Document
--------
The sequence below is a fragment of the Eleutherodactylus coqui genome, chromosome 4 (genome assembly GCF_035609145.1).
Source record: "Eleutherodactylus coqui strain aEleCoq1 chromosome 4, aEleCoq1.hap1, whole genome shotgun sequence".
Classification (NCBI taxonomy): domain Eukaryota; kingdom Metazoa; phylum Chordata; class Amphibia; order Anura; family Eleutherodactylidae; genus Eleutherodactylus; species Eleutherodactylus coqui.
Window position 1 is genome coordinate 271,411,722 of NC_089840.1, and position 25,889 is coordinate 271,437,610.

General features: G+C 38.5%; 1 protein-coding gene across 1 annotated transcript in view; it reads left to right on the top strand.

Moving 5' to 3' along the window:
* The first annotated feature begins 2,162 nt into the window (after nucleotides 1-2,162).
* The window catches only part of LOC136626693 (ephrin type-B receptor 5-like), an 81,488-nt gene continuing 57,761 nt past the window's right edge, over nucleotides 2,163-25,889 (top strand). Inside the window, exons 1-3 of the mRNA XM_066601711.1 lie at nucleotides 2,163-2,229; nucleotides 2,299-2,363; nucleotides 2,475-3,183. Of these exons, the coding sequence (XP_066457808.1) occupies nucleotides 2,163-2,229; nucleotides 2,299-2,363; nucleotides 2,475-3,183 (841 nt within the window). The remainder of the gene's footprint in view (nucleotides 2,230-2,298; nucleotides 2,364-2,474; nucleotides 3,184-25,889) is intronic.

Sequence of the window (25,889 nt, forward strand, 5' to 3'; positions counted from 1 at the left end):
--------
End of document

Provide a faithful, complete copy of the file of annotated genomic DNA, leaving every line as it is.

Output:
The sequence below is a fragment of the Eleutherodactylus coqui genome, chromosome 4 (genome assembly GCF_035609145.1).
Source record: "Eleutherodactylus coqui strain aEleCoq1 chromosome 4, aEleCoq1.hap1, whole genome shotgun sequence".
Classification (NCBI taxonomy): domain Eukaryota; kingdom Metazoa; phylum Chordata; class Amphibia; order Anura; family Eleutherodactylidae; genus Eleutherodactylus; species Eleutherodactylus coqui.
Window position 1 is genome coordinate 271,411,722 of NC_089840.1, and position 25,889 is coordinate 271,437,610.

General features: G+C 38.5%; 1 protein-coding gene across 1 annotated transcript in view; it reads left to right on the top strand.

Moving 5' to 3' along the window:
* The first annotated feature begins 2,162 nt into the window (after nucleotides 1-2,162).
* The window catches only part of LOC136626693 (ephrin type-B receptor 5-like), an 81,488-nt gene continuing 57,761 nt past the window's right edge, over nucleotides 2,163-25,889 (top strand). Inside the window, exons 1-3 of the mRNA XM_066601711.1 lie at nucleotides 2,163-2,229; nucleotides 2,299-2,363; nucleotides 2,475-3,183. Of these exons, the coding sequence (XP_066457808.1) occupies nucleotides 2,163-2,229; nucleotides 2,299-2,363; nucleotides 2,475-3,183 (841 nt within the window). The remainder of the gene's footprint in view (nucleotides 2,230-2,298; nucleotides 2,364-2,474; nucleotides 3,184-25,889) is intronic.

Sequence of the window (25,889 nt, forward strand, 5' to 3'; positions counted from 1 at the left end):